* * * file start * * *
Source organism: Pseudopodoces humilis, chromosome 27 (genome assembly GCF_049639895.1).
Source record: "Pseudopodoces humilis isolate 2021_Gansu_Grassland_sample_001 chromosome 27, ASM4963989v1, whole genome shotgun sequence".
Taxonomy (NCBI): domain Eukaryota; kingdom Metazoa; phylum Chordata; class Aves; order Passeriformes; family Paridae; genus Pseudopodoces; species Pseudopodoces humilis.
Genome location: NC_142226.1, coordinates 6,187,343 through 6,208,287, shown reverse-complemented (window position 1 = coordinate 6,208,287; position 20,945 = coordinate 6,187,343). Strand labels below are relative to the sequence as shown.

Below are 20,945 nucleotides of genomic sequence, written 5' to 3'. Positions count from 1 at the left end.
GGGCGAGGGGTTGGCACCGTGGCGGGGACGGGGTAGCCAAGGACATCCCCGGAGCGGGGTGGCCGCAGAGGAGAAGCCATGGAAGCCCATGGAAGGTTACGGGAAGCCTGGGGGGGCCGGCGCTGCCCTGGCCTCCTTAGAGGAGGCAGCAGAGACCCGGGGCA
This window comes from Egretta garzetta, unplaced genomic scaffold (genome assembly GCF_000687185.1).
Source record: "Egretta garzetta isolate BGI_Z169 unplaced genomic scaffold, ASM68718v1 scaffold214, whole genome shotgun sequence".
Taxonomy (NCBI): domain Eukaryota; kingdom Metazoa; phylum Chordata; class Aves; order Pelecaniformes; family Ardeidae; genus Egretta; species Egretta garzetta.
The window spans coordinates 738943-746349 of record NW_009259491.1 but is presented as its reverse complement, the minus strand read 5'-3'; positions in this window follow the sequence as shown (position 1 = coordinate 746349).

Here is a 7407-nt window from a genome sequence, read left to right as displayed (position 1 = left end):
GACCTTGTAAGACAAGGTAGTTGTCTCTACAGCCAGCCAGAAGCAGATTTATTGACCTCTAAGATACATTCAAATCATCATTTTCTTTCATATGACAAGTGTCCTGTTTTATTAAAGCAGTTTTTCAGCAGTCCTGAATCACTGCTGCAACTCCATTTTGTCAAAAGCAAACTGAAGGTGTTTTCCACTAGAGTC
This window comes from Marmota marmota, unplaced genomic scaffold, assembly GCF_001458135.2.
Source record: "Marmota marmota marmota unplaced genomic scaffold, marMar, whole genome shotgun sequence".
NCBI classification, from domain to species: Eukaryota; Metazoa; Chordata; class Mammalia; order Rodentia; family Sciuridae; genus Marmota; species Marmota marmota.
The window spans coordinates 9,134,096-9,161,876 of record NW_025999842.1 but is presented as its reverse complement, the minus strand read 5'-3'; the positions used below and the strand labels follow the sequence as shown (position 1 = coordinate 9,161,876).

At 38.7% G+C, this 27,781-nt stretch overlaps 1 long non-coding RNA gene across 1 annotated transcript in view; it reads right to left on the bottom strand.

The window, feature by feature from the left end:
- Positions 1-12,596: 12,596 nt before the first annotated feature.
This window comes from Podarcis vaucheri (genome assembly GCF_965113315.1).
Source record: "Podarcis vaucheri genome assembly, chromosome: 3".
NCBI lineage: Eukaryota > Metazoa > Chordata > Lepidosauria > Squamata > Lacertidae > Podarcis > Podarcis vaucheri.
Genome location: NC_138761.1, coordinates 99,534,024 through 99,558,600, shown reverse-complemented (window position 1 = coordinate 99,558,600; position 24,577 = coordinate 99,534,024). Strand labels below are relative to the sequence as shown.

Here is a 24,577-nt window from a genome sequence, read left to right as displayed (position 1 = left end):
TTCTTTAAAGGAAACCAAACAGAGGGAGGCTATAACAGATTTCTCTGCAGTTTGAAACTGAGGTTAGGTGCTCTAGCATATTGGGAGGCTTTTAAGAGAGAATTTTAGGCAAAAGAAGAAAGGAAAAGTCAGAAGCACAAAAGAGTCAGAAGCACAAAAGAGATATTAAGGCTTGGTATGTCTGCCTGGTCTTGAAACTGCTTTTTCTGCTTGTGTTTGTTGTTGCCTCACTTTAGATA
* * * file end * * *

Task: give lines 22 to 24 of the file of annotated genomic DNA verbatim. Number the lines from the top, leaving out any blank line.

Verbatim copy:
NCBI lineage: Eukaryota > Metazoa > Chordata > Lepidosauria > Squamata > Lacertidae > Podarcis > Podarcis vaucheri.
Genome location: NC_138761.1, coordinates 99,534,024 through 99,558,600, shown reverse-complemented (window position 1 = coordinate 99,558,600; position 24,577 = coordinate 99,534,024). Strand labels below are relative to the sequence as shown.

Here is a 24,577-nt window from a genome sequence, read left to right as displayed (position 1 = left end):